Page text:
Wednesday, July 17, 2019

Hoof Boots Market Future Forecast Indicates Impressive Growth Rate

TheGuardianTribune.com - Full Article

July 17, 2019
Laxman D

Equestrian Sport is a unique field that is an amalgamation of human athletes and animals working together as a team. Equestrian Sports consist of two disciplines i.e. equestrian and racing. Horse riding or horseback riding refers to the art of vaulting, steeple chasing, driving or riding a horse. As awareness about the sport is increasing, sales of accessories related to horseback riding, such as harness, saddle and hoof boots are also on the rise.

Market Overview:

Professionals who practice horse riding feel that hoof boots are excellent substitutes to the earlier used horseshoes. Hoof boots are often used as a backup either when the farrier is unavailable or in case of a thrown horseshoe or as hoof protection for a barefoot horse. The popularity of hoof boots is increasing in all disciplines of horse riding, particularly in endurance riding and trail riding. With the increasing demand, hoof boots are now available for every kind of horse playing any discipline of horse riding. Hoof boots are extremely necessary for horses that have recently been inducted into the sport, to protect their hoof from getting damaged in the uncomfortable terrains. Additionally, in some hoof boots, equine hoof pads are provided to ensure more comfort and additional support...

Read more here:
https://theguardiantribune.com/hoof-boots-market-future-forecast-indicates-impressive-growth-rate/"

Choosing Salt and Mineral Blocks for Horses

Thehorse.com - Full Article

Choosing between plain white salt blocks, red mineralized blocks, rock salt on ropes, and more can be challenging. Our nutritionist offers advice on the best way to supplement salt in your horse’s diet.

Posted by Clair Thunes, PhD | Jun 24, 2019

Q. I have been researching different types of salt and mineral blocks available for horses. I’m trying to determine if one kind is better than another, but there are quite a few different types! Is there one type I should choose over the others?

A. There are a large number of different types of salt and mineral blocks available at feed stores. Here in California, I most commonly see plain white salt blocks, red mineralized salt blocks, and rock salt on a rope. However, in certain parts of the country, other salt blocks that contain supplemental selenium, cobalt, or sulfur are common, as well.

Despite being visually quite different and having names that suggest significantly different nutritional compositions, all these salt sources have the similarity that they are all predominantly sodium chloride—more than 92% sodium chloride, based on the analysis I found...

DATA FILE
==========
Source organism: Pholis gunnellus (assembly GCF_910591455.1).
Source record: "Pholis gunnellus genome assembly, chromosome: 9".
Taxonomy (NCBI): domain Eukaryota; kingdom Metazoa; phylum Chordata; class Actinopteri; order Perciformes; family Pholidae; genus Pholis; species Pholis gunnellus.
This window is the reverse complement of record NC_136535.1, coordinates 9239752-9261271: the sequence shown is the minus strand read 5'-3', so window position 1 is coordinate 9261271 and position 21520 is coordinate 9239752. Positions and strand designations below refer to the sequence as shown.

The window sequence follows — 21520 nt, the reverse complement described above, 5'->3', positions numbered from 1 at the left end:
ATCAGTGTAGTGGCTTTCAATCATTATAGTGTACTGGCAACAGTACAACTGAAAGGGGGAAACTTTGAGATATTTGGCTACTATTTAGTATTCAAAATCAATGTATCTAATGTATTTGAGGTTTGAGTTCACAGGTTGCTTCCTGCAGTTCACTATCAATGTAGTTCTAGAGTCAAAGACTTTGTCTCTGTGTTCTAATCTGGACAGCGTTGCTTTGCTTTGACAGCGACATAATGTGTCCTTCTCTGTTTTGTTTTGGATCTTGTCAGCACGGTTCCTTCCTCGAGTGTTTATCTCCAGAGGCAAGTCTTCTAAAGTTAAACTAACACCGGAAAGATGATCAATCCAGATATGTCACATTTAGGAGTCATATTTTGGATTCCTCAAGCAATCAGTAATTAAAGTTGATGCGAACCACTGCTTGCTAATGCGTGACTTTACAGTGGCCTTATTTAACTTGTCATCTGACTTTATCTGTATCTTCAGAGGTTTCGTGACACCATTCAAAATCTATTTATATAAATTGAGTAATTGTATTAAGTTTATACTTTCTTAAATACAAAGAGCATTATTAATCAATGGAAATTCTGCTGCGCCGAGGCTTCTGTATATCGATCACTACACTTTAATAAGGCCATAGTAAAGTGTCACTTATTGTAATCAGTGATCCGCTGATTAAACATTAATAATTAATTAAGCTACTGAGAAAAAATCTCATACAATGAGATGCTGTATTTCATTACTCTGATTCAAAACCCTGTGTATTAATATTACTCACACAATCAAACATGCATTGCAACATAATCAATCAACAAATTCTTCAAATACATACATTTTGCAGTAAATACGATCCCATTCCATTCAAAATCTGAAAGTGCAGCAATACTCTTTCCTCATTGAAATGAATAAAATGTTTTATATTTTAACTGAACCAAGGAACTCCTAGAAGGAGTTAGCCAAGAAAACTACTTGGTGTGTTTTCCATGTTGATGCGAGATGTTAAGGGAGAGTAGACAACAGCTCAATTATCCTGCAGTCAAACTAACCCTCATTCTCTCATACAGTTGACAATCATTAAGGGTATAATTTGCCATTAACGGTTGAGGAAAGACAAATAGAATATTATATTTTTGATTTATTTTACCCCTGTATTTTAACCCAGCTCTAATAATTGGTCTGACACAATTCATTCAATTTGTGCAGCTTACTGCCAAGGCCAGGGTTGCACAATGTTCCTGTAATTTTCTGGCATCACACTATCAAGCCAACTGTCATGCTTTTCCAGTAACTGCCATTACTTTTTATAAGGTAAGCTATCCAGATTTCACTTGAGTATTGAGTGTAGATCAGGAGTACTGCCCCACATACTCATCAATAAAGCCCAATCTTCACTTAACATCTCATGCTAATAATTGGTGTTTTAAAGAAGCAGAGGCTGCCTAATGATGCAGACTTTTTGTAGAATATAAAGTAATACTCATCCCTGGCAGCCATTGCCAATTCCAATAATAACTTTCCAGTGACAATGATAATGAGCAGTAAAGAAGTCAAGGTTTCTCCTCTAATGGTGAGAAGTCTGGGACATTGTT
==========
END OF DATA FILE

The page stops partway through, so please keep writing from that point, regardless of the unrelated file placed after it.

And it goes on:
Read more here:
https://thehorse.com/155743/choosing-salt-and-mineral-blocks-for-horses/

Sunday, July 14, 2019

Your DIY Camp Kitchen

Trailmeister.com - Full Article

June 14 2019
Your DIY Camp Kitchen Boxes

As published in the June, 2019 issue of Western Mule Magazine
by Robert Eversole

Morning coffee is the highlight of my day. But I don’t want the odors of breakfast to linger in the LQ. I needed a space to store my kitchen equipment, and a convenient area to prepare and cook my meals. I’ve seen lots of chuck / kitchen boxes over the years and they all seemed lacking and terribly expensive. So, I designed my own DIY camp kitchen to fulfill my needs and wants at much less expense.

My Top Requirements:

– In my opinion boxes that are permanently fixed to the sides of trailers are hazardous. I don’t want anything obstructing my rear view when driving. And I just may need that extra few inches when I turn into a parking area. Finding this inside storage space was a bigger challenge than I anticipated. I wanted the boxes to be safely secured when in motion, out of the LQ area, and safely away from the ponies...

Read more here:
https://www.trailmeister.com/your-diy-camp-kitchen/?utm_source=MailingList&utm_medium=email&utm_campaign=July+2019+general

Reduce Trailering Stress – Keep Your Cool When Traveling With Horses

Trailmeister.com - Full Article

As Published in the July, 2011, issue of The Northwest Horse Source.
by Robert Eversole